Okay, we are asked to draw three graphs, each of which has the time, the same “stopwatch readings” plotted along the horizontal axis. The first thing I do is to ask myself whether the plotted lines/curves are going to extend both above and below the time axis. This helps to determine how long to draw the axes. Reading the description of motion in the case at hand, it is evident that:

- The car goes forward of the start line but it never goes behind the start line. So, the \(x\) vs. \(t\) graph will extend above the time axis (positive values of \(x\)) but not below it (negative values of \(x\)).
- The car does take on positive values of velocity, but it never backs up, that is, it never takes on negative values of velocity. So, the \(v\) vs. \(t\) graph will extend above the time axis but not below it.
- The car speeds up while it is moving forward (positive acceleration), and it slows down while it is moving forward (negative acceleration). So, the \(a\) vs. \(t\) graph will extend both above and below the time axis.

Next, I draw the axes, first for \(x\) vs. \(t\), then directly below that set of axes, the axes for \(v\) vs. \(t\), and finally, directly below that, the axes for \(a\) vs. \(t\). Then I label the axes, both with the symbol used to represent the physical quantity being plotted along the axis and, in brackets, the units for that quantity.

Now I need to put some tick marks on the time axis. To do so, I have to go back to the question to find the relevant time intervals. I’ve already read the question twice and I’m getting tired of reading it over and over again. This time I’ll take some notes:

From my notes it is evident that the times run from \(0\) to \(20\) seconds and that labeling every \(5\) seconds would be convenient. So I put four tick marks on the time axis of \(x\) vs. \(t\). I label the origin \(0\), \(0\) and label the tick marks on the time axis \(5\), \(10\), \(15\), and \(20\) respectively. Then I draw vertical dotted lines, extending my time axis tick marks up and down the page through all the graphs. They all share the same times and this helps me ensure that the graphs relate properly to each other. In the following diagram we have the axes and the graph. Except for the labeling of key values I have described my work in a series of notes. To follow my work, please read the numbered notes, in order, from \(1\) to \(10\).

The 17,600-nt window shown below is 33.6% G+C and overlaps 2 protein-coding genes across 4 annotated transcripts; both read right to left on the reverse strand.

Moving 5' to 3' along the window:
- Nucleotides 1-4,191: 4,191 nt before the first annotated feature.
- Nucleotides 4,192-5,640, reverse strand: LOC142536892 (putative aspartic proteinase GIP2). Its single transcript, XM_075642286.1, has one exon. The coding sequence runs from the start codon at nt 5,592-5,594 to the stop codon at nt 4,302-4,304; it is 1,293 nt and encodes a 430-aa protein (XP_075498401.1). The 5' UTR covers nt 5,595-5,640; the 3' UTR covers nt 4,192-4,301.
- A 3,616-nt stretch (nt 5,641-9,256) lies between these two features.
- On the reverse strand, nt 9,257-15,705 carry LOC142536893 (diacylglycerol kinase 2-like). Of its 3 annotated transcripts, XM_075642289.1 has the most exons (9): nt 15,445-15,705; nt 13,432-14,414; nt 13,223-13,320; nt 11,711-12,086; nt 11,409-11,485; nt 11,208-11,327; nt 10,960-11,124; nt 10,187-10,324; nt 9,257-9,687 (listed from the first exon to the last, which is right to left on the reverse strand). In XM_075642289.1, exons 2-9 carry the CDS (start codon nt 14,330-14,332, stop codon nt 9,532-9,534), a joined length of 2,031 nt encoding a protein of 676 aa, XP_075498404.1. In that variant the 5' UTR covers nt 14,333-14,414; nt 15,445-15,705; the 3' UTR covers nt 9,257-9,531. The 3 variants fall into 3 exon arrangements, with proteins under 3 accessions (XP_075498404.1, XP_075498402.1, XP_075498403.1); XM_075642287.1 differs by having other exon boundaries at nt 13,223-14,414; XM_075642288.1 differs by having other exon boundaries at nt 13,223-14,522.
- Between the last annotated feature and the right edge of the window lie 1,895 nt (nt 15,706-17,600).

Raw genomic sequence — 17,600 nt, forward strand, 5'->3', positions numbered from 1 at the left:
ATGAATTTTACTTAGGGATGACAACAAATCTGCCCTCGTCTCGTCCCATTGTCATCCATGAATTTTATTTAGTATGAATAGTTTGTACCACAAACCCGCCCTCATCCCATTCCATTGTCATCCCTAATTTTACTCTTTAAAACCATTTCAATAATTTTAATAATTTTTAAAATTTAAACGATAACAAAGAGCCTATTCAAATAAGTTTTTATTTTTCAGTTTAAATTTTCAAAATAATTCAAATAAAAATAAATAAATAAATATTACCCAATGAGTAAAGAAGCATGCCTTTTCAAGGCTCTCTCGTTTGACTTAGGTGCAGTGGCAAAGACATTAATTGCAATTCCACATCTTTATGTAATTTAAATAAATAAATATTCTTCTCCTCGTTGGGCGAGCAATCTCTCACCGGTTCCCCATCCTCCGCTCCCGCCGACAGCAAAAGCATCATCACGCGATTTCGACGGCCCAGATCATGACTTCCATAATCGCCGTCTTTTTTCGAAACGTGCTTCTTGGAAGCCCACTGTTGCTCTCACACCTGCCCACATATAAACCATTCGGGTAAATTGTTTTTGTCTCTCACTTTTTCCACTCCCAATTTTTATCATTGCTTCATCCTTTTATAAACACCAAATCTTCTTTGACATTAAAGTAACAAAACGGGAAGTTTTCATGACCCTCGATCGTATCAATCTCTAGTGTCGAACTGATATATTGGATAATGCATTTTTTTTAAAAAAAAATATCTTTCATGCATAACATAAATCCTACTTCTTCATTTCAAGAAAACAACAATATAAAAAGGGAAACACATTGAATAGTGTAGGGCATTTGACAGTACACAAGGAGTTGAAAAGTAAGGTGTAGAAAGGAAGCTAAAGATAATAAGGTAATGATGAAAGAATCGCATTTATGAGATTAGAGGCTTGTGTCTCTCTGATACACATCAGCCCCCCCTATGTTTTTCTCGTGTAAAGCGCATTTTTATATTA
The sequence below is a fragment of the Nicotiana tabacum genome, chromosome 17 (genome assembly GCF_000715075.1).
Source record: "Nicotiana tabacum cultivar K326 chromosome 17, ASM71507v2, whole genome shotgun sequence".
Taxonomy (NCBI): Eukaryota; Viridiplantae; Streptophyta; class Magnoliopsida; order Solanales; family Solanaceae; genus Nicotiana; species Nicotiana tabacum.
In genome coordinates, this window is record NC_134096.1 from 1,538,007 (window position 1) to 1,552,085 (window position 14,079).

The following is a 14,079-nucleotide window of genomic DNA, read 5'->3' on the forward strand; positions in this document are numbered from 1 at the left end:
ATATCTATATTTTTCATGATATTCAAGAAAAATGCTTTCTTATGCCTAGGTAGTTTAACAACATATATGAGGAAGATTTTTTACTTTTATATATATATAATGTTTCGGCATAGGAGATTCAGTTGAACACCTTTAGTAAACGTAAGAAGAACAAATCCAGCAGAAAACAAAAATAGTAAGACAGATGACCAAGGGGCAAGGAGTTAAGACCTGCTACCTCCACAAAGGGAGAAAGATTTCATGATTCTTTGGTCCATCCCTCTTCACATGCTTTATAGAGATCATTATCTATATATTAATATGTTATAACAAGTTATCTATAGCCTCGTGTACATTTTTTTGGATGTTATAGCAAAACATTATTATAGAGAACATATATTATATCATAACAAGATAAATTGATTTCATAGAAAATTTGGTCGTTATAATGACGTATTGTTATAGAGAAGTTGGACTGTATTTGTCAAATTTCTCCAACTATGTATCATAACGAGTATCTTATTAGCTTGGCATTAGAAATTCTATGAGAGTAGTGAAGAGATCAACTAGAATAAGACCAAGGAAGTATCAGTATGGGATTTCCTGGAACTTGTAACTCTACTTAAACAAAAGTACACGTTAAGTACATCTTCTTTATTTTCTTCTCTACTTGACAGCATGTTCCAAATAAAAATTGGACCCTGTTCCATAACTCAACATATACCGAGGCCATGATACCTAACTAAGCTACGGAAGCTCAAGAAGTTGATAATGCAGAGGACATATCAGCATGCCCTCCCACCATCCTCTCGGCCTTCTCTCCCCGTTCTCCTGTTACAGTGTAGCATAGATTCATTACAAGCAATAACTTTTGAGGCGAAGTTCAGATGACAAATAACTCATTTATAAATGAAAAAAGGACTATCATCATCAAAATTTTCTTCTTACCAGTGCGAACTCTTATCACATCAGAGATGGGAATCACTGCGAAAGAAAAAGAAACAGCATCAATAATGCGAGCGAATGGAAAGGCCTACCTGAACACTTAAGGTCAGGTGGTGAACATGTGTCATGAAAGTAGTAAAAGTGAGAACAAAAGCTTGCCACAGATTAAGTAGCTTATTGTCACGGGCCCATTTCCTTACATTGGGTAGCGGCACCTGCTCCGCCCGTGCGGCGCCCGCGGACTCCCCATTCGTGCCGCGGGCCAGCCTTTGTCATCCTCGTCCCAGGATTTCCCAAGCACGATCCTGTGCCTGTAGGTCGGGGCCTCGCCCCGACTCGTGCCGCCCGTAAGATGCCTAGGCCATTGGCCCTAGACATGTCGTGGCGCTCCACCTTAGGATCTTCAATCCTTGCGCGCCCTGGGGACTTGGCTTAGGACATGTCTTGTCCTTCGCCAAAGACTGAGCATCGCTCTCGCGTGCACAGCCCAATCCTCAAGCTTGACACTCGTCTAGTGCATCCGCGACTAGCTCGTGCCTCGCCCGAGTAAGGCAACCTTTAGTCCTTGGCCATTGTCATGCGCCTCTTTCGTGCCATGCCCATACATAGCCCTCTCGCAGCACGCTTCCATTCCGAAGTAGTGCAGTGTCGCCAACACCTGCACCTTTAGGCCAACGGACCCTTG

The key values on the \(v\) vs. \(t\) graph are givens so the only “mystery,” about the diagram above, that remains is, “How were the key values on \(a\) vs. \(t\) obtained?” Here are the answers:

On the time interval from \(t=5\) seconds to \(t=10\) seconds, the velocity changes from \(15\dfrac{m}{s}\) to \(35\dfrac{m}{s}\). Thus, on that time interval the acceleration is given by:

\[a=\dfrac{\triangle v}{\triangle t}=\dfrac{v_f-v_i}{t_f-t_i}=\dfrac{35\dfrac{m}{s}-15\dfrac{m}{s}}{10s-5s}=4\dfrac{m}{s^2}\]

On the time interval from \(t=10\) seconds to \(t=20\) seconds, the velocity changes from \(35\dfrac{m}{s}\) to \(0\dfrac{m}{s}\). Thus, on that time interval the acceleration is given by:

\[a=\dfrac{\triangle v}{\triangle t}=\dfrac{v_f-v_i}{t_f-t_i}=\dfrac{0\dfrac{m}{s}-35\dfrac{m}{s}}{20s-10s}=-3.5\dfrac{m}{s^2}\]

### Contributors

Online textbook

*Calculus-Based Physics*by Jeffrey W. Schnick (Saint Anselm College)